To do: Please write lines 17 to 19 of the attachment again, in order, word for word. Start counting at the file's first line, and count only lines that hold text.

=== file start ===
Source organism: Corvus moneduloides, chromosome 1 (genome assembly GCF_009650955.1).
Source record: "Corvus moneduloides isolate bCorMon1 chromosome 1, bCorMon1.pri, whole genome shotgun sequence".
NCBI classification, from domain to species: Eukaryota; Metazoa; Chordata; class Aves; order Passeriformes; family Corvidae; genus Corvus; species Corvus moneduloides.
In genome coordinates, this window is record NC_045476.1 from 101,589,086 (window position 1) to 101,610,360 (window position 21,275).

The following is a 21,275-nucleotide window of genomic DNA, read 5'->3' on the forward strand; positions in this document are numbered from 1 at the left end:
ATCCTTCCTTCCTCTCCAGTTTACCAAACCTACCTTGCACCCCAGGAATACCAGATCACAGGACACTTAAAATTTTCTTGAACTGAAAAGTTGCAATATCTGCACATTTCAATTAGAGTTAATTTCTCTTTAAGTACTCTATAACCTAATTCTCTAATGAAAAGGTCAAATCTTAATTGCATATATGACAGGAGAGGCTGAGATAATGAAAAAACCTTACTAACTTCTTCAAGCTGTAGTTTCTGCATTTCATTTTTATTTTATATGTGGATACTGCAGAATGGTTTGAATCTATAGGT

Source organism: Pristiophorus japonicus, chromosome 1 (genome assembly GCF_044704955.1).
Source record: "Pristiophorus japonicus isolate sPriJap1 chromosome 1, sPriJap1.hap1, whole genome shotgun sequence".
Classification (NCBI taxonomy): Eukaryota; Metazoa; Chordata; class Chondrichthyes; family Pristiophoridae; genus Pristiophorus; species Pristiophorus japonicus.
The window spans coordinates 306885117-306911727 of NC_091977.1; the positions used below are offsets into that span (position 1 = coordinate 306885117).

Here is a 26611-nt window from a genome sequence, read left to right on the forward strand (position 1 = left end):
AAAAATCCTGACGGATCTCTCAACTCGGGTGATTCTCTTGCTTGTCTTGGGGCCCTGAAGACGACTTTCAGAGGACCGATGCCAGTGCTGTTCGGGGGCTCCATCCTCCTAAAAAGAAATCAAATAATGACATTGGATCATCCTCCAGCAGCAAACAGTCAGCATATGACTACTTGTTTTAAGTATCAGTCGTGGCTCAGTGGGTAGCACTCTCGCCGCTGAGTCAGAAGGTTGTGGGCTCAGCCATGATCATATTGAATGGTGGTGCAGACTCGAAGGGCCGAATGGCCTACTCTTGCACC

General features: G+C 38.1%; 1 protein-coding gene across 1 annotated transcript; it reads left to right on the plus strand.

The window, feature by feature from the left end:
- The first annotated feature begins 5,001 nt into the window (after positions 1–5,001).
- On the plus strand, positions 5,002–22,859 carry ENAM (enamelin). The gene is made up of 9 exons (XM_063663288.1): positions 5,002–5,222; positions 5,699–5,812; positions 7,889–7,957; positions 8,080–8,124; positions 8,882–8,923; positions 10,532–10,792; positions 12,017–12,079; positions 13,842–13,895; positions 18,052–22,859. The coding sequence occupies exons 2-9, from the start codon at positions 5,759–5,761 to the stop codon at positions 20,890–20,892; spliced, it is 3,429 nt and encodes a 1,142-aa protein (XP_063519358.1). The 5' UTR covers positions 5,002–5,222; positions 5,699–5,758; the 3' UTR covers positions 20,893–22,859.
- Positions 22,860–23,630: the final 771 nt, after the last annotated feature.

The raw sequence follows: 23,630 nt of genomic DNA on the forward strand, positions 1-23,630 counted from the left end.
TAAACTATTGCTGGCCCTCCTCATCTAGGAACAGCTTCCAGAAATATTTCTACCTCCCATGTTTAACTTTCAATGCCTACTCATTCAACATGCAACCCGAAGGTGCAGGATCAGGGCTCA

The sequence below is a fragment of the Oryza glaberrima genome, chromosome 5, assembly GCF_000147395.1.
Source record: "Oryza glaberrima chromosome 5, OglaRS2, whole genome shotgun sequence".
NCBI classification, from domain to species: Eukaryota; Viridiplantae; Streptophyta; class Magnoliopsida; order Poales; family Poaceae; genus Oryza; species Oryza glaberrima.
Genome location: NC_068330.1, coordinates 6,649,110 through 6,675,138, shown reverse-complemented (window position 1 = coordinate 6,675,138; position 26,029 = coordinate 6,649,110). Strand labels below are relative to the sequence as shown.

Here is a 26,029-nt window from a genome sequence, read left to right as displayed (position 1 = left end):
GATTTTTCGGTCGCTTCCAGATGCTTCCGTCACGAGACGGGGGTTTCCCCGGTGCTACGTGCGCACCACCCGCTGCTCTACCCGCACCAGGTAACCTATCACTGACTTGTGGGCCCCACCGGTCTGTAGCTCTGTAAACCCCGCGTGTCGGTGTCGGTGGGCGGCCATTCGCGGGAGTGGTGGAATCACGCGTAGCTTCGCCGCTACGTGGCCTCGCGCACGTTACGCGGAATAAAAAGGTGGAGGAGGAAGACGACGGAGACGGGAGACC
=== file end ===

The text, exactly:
- Positions 22,860–23,630: the final 771 nt, after the last annotated feature.

The raw sequence follows: 23,630 nt of genomic DNA on the forward strand, positions 1-23,630 counted from the left end.
TAAACTATTGCTGGCCCTCCTCATCTAGGAACAGCTTCCAGAAATATTTCTACCTCCCATGTTTAACTTTCAATGCCTACTCATTCAACATGCAACCCGAAGGTGCAGGATCAGGGCTCA